Set within a wide Navajo sandstone canyon, Lower Calf Creek Falls is one of the most stunning waterfalls in Utah.
Though the waterfall is your destination, the hike itself offers incredible scenery, including wetlands, beaver dams, prehistoric pictographs and granaries, and beautiful Calf Creek itself.
The trailhead is located in the Calf Creek Recreation Area’s campground, at an elevation of 5,346 feet. The hike is six miles round-trip but only moderately strenuous, as it has only a 190-foot elevation gain. It is also a safe hike for children who can handle the distance.
The hike follows Calf Creek intermittently, and in some areas if you look close you can see brown, rainbow and brook trout. As you get closer to the falls you might find beaver dams that have formed small ponds and marshy areas that support cattails, reeds and river birch.
Wildlife in Calf Creek Canyon includes mule deer, ground squirrels, porcupines and mountain lions. Birds you might see here include wild turkeys, hummingbirds, spotted towhees, peregrine falcons and robins.
Be sure to bring your binoculars for a better view of the pictographs painted in red pigment on the sandstone cliff face on the far side of the canyon. They appear to be warriors of some sort and are a good representation of Fremont-style rock art.
The ancient Fremont culture inhabited Utah from AD 700 to 1300. It is thought that they farmed this canyon, growing corn, beans and squash and harvesting the pinyon pine nuts found in abundance here. You might see the two granaries on the cliffs above the trail. They were used to store food and seeds.
About half a mile before reaching the falls you will hear them even before you see them, as the trail at this point is canopied by mature deciduous trees, primarily box elder.
Once out from under the canopy, you’ll have a breathtaking view of the waterfall and large pool beneath. On the cliffs beside the waterfall you will see water-loving plants growing out from nooks and crannies. Look for maidenhair fern, scarlet monkey flower and Easter flower.
If you go
Directions: From Las Vegas take Interstate 15 north 125 miles into Utah, then take the exit for Hurricane/Zion National Park. Follow Utah Route 9 for 57 miles through Zion National Park and turn left onto U.S. 89 north. Follow for 44 miles, then turn a right onto Utah Route 12. Follow for 74.5 miles and go left into Calf Creek Recreation Area and parking area. This will be about 14.5 miles northeast of the town of Escalante.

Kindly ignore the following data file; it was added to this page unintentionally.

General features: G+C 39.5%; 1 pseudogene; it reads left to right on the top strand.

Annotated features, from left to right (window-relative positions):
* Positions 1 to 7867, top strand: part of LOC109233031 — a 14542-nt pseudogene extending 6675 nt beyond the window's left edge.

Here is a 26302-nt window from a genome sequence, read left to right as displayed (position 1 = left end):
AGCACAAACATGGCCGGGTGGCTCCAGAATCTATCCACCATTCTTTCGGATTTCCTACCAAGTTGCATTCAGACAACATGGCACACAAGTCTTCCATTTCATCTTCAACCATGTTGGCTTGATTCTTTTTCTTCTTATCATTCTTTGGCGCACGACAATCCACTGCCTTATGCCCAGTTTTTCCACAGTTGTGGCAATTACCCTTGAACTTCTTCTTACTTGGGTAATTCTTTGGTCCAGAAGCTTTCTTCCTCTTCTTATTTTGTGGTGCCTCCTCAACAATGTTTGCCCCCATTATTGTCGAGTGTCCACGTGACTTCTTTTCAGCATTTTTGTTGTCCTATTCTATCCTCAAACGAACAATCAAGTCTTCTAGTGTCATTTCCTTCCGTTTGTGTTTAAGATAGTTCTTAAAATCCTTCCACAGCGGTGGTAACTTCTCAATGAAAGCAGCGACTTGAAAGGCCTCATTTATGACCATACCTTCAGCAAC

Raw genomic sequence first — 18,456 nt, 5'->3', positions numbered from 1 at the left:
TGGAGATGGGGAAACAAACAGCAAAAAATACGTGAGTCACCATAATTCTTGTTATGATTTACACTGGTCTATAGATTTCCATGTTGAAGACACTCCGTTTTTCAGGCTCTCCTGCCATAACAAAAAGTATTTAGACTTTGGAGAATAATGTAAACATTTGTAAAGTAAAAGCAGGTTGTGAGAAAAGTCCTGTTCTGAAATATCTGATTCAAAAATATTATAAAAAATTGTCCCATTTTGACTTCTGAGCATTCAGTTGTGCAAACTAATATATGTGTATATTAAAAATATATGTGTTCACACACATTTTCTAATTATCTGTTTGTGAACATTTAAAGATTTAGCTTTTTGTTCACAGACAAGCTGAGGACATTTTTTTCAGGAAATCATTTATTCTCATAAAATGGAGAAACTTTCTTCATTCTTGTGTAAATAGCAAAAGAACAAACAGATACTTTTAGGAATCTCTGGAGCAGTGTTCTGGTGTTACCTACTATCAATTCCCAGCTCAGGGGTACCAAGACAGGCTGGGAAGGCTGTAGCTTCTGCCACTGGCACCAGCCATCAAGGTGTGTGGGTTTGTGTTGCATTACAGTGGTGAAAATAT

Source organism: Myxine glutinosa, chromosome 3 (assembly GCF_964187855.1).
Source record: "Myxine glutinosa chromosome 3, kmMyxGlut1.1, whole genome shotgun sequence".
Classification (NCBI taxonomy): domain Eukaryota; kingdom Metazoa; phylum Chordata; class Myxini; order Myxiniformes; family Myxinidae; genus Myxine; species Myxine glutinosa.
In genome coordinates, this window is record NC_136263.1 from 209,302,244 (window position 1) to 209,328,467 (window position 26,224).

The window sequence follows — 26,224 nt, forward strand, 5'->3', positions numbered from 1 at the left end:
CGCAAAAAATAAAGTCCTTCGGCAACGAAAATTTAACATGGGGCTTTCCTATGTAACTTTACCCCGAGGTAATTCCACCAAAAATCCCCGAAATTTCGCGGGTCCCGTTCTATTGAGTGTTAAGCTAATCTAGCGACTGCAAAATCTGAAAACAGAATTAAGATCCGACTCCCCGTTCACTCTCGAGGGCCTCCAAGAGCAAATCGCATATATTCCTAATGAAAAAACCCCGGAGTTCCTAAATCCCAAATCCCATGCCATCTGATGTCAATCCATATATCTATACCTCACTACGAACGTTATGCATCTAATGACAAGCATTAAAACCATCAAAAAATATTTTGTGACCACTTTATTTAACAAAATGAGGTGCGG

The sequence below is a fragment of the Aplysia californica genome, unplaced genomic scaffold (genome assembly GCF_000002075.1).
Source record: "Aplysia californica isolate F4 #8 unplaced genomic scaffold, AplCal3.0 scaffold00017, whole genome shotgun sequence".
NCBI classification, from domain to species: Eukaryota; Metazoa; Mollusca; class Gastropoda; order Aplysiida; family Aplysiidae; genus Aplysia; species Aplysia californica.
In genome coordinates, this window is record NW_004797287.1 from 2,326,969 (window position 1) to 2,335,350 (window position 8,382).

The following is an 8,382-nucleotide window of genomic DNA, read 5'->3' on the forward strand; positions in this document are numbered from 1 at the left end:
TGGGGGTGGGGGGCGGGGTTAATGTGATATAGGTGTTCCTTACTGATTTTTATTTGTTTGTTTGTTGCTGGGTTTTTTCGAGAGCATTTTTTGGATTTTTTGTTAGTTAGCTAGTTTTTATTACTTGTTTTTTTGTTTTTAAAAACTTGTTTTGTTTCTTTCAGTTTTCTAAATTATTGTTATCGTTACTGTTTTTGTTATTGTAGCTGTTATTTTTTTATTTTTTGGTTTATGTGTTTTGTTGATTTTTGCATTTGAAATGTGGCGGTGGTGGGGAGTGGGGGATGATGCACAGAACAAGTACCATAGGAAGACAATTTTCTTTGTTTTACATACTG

What to pack: Average daily high temperatures in May are in the high 70s and low 80s with lows in the 40s. Wear hiking shoes, hat and sunscreen, bring food and carry a gallon of water per person. Bring a bathing suit or quick-drying clothes and quick-dry towel for wading or swimming under the falls. If you have water sandals, they will come in handy in the creek and at the waterfall.
Length of stay: Plan on a half-day to hike to the falls and back and at least two nights in the area for camping or lodging in Escalante or Boulder, Utah. Calf Creek Campground has 13 campsites and is managed by the Bureau of Land Management. Dispersed camping is allowed in many parts of the area with a free permit. Contact the Escalante Visitor Center, 755 West Main St., Escalante, Utah. 435-826-5499. The visitor center is open from 8 a.m. to 4:30 p.m. daily. ut.blm.gov/monument.
Trail brochure: At the trailhead, so you don’t miss any of the highlights, pick up a trail brochure that lists numbered information sites along the trail. Be sure to start first thing in the morning — dawn is best — to avoid crowds on the narrow trail.